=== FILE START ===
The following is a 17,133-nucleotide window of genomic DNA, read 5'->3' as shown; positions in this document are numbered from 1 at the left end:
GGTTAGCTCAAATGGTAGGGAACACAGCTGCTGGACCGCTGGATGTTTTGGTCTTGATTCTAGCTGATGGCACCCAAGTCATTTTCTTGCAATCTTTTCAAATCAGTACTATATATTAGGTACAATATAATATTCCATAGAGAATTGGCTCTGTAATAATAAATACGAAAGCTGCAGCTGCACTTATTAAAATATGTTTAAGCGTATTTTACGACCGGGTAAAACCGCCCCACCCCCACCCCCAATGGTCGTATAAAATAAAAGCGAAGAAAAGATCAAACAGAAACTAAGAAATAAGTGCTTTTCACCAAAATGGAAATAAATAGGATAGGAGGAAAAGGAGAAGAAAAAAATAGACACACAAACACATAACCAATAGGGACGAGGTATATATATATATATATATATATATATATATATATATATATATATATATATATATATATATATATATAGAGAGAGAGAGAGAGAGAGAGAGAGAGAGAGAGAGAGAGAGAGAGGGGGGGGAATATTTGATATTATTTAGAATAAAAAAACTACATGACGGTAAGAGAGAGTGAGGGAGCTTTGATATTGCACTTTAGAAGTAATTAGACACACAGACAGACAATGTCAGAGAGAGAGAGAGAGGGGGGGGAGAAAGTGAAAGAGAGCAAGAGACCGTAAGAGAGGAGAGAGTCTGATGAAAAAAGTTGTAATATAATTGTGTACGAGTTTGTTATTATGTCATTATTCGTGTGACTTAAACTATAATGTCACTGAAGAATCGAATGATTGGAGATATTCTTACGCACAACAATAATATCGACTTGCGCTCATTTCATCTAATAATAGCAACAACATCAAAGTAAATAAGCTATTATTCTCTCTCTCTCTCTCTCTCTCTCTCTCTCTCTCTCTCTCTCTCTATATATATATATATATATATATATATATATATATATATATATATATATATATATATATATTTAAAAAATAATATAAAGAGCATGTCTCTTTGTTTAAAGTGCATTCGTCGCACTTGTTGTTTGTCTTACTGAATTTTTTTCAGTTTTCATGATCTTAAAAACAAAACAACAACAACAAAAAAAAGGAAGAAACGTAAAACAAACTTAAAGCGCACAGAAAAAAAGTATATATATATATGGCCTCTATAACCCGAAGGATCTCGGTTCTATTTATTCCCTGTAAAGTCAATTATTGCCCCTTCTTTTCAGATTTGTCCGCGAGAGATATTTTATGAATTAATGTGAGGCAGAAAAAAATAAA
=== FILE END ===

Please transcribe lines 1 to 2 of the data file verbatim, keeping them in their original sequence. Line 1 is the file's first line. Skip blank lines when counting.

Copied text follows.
The following is a 17,133-nucleotide window of genomic DNA, read 5'->3' as shown; positions in this document are numbered from 1 at the left end:
GGTTAGCTCAAATGGTAGGGAACACAGCTGCTGGACCGCTGGATGTTTTGGTCTTGATTCTAGCTGATGGCACCCAAGTCATTTTCTTGCAATCTTTTCAAATCAGTACTATATATTAGGTACAATATAATATTCCATAGAGAATTGGCTCTGTAATAATAAATACGAAAGCTGCAGCTGCACTTATTAAAATATGTTTAAGCGTATTTTACGACCGGGTAAAACCGCCCCACCCCCACCCCCAATGGTCGTATAAAATAAAAGCGAAGAAAAGATCAAACAGAAACTAAGAAATAAGTGCTTTTCACCAAAATGGAAATAAATAGGATAGGAGGAAAAGGAGAAGAAAAAAATAGACACACAAACACATAACCAATAGGGACGAGGTATATATATATATATATATATATATATATATATATATATATATATATATATATATATATATATATATAGAGAGAGAGAGAGAGAGAGAGAGAGAGAGAGAGAGAGAGAGAGAGGGGGGGGAATATTTGATATTATTTAGAATAAAAAAACTACATGACGGTAAGAGAGAGTGAGGGAGCTTTGATATTGCACTTTAGAAGTAATTAGACACACAGACAGACAATGTCAGAGAGAGAGAGAGAGGGGGGGGAGAAAGTGAAAGAGAGCAAGAGACCGTAAGAGAGGAGAGAGTCTGATGAAAAAAGTTGTAATATAATTGTGTACGAGTTTGTTATTATGTCATTATTCGTGTGACTTAAACTATAATGTCACTGAAGAATCGAATGATTGGAGATATTCTTACGCACAACAATAATATCGACTTGCGCTCATTTCATCTAATAATAGCAACAACATCAAAGTAAATAAGCTATTATTCTCTCTCTCTCTCTCTCTCTCTCTCTCTCTCTCTCTCTCTCTCTATATATATATATATATATATATATATATATATATATATATATATATATATATATATATATTTAAAAAATAATATAAAGAGCATGTCTCTTTGTTTAAAGTGCATTCGTCGCACTTGTTGTTTGTCTTACTGAATTTTTTTCAGTTTTCATGATCTTAAAAACAAAACAACAACAACAAAAAAAAGGAAGAAACGTAAAACAAACTTAAAGCGCACAGAAAAAAAGTATATATATATATGGCCTCTATAACCCGAAGGATCTCGGTTCTATTTATTCCCTGTAAAGTCAATTATTGCCCCTTCTTTTCAGATTTGTCCGCGAGAGATATTTTATGAATTAATGTGAGGCAGAAAAAAATAAA